NEW YORK — Ford Motor Co. top executives say they are taking a hands-off, consultative approach to reductions in dealership ranks.
The auto maker is offering advice to dealers but not issuing mandates to shutter stores, say CEO Alan Mulally and Mark Fields, president-the Americas, during a meeting with journalists at the New York International Auto Show.
“There is an overcapacity in our distribution network and the need to consolidate (dealerships), because it is important that they are profitable,” Mulally says. “You will see them continue to figure out how to consolidate (in a way) that makes sense for them and us.”
It's a matter of working together, the Ford chief says. He calls dealers dynamite business people. “But remember, even though we have a close working relationship with our dealers, they are independent. They are all trying to figure out the right thing to do.”
Mulally says Ford is “over-dealered” in several large metropolitan markets, where too many Ford dealers “are competing against each other, rather than against the competition.”
He sees dealers buying out other dealers as one of the best ways to consolidate retail operations. But the auto maker has no grand plan for eliminating dealerships, always a sensitive issue on the retail side of the business.
“We don't have a room in the basement of the world headquarters where we are planning numbers, but we do have discussions with dealers,” Fields says. “We're not going to force dealers to do anything. The facts will set you free. That's the starting point of discussions.”
Fields describes Ford's relations with its retailers as open, respectful and business-like.
“Relations with dealers always tend to be correlated to dealer profit,” he says. “Our dealers' profits are down. Dealers want more profitability. They want to see hit vehicles. There is an old saying that product is everything. A close second is a profitable distribution network.”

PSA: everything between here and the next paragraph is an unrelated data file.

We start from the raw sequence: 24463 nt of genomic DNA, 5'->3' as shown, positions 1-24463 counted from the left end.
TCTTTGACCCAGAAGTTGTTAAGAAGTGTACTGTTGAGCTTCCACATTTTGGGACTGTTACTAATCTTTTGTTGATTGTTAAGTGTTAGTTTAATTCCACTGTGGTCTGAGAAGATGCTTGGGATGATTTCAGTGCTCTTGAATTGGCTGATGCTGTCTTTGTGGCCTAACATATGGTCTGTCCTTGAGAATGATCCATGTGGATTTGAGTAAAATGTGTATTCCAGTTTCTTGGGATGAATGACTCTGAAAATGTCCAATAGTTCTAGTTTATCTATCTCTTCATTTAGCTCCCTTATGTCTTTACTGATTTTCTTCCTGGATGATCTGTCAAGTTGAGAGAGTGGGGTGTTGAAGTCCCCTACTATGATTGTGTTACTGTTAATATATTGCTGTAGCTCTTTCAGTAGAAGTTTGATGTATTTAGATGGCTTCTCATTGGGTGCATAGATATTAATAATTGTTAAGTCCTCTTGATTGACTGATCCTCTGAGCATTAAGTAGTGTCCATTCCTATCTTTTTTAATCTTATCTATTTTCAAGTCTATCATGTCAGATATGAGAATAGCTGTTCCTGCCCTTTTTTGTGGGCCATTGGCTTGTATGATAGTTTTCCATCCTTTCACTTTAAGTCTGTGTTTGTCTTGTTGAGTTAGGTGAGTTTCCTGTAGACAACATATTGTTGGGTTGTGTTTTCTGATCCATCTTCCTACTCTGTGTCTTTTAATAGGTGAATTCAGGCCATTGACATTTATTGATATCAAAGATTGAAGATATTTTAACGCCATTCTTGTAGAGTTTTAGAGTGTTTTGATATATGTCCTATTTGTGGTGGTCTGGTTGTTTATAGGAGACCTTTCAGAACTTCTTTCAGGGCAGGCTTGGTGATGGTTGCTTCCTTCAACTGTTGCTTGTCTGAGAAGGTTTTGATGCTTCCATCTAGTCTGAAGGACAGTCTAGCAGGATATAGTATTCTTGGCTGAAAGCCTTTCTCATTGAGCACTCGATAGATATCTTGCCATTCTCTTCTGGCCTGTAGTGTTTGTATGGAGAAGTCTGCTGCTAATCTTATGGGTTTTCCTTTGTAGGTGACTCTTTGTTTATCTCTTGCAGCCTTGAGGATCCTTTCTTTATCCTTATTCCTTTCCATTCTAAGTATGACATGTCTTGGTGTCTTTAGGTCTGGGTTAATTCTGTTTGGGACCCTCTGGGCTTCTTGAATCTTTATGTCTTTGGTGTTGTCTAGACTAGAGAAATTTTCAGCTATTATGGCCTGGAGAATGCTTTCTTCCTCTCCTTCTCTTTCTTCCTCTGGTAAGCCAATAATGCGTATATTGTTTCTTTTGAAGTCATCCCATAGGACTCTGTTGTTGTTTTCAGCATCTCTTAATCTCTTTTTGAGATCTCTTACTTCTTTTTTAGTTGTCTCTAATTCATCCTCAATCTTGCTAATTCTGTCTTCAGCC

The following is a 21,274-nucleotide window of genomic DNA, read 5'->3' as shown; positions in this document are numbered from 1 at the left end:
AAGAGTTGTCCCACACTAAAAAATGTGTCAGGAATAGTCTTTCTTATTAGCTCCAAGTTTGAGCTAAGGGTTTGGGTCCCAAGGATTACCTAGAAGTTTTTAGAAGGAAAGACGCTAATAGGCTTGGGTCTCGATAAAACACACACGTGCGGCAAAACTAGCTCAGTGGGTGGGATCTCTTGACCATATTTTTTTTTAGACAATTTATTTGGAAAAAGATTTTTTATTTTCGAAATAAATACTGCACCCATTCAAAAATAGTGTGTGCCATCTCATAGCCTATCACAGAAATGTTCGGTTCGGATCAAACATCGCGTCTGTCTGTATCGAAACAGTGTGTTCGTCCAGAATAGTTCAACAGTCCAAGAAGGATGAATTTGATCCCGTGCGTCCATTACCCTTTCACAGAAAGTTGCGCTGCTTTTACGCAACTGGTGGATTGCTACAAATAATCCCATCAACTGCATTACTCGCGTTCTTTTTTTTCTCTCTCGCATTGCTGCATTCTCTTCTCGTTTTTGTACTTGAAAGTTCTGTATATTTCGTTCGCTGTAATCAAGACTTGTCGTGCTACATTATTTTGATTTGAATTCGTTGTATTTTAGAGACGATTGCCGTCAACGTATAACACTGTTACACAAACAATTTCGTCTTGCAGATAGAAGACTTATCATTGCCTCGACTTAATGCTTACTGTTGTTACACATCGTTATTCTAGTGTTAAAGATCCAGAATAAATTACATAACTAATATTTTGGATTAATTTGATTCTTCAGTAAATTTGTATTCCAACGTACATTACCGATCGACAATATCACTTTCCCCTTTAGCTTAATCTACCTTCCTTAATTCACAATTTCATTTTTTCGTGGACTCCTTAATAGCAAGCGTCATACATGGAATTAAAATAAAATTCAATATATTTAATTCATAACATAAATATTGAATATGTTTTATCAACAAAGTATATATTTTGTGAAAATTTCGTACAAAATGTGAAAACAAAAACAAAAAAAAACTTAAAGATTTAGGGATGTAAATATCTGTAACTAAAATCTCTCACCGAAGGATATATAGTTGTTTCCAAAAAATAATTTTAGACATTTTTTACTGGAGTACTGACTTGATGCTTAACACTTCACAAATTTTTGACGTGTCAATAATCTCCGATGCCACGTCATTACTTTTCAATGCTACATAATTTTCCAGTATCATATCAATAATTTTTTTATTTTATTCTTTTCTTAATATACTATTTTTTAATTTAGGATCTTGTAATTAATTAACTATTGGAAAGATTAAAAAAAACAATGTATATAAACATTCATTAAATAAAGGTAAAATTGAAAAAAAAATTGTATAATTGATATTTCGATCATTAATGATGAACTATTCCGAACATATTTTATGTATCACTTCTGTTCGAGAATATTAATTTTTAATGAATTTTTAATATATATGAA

As a part of being profitable, says Mulally, dealers don't want “inventory shoved down their throats.” That happens when too many factories make too many vehicles that consumers won't buy without big incentives and deep discounts.
“Making cars people don't want and forcing them on (dealers) is a death spiral,” he says.
Overdealering can hurt dealers themselves because it fosters intense competition among same-brand retailers and often results in razor-thin profit margins if customers, during price negotiations, are playing one dealer off another.
But overdealering hurts auto makers too, says Fields, even though the wholesale invoice prices of vehicles are non-negotiable.
“Overdealering can trash your brand, hurt your residuals and make for unhappy customers,” says Fields. “When customers walk into a Ford dealership, they are in effect walking into Ford Motor Co. So we want it to be a great impression.”
Trimming the dealership ranks is part of a massive Ford restructuring that includes a one-third reduction of the workforce and widespread plant closings to stop production excesses.
Such slashing has caused “tremendous upheaval,” Mulally says, “but it is the right thing to do” for the future health of the company.
Fields says Ford wants to trim personnel ranks to get in fighting shape, but not overburden those who remain. “We don't want people dropping in the hallways,” he says.
Ford is spending a lot of time “to make sure engineers are working and not meeting,” says Derrick Kuzak, Ford's group vice president-global product development.
Despite the retrenchments, “this is an exhilarating time to be with Ford” for employees who remain, because the company has a strong future, Mulally says.